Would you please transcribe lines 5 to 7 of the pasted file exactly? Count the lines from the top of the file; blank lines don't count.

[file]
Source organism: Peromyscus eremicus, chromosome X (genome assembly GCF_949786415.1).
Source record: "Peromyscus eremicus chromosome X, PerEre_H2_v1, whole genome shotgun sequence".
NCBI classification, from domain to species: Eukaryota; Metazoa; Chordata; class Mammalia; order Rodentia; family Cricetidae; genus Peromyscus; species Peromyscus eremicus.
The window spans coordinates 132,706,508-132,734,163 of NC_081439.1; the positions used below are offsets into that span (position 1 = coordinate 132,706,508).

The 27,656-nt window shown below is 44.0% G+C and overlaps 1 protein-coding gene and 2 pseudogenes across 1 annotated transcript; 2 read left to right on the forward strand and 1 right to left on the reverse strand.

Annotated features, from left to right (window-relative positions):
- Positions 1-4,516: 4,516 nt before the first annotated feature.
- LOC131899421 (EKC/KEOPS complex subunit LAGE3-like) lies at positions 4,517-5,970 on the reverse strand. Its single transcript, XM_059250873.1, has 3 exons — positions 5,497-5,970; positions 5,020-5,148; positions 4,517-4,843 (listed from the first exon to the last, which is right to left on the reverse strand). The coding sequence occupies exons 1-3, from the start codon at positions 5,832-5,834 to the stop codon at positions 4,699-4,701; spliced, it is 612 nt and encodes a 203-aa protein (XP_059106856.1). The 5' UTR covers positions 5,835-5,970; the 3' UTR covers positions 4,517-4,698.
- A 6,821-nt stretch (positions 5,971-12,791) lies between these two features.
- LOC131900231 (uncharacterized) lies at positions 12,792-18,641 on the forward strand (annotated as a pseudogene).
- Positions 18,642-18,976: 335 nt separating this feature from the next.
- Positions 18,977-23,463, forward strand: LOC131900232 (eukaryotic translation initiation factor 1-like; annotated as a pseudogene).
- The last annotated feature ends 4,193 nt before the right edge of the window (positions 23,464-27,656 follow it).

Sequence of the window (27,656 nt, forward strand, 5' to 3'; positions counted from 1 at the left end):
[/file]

The 27,656-nt window shown below is 44.0% G+C and overlaps 1 protein-coding gene and 2 pseudogenes across 1 annotated transcript; 2 read left to right on the forward strand and 1 right to left on the reverse strand.

Annotated features, from left to right (window-relative positions):
- Positions 1-4,516: 4,516 nt before the first annotated feature.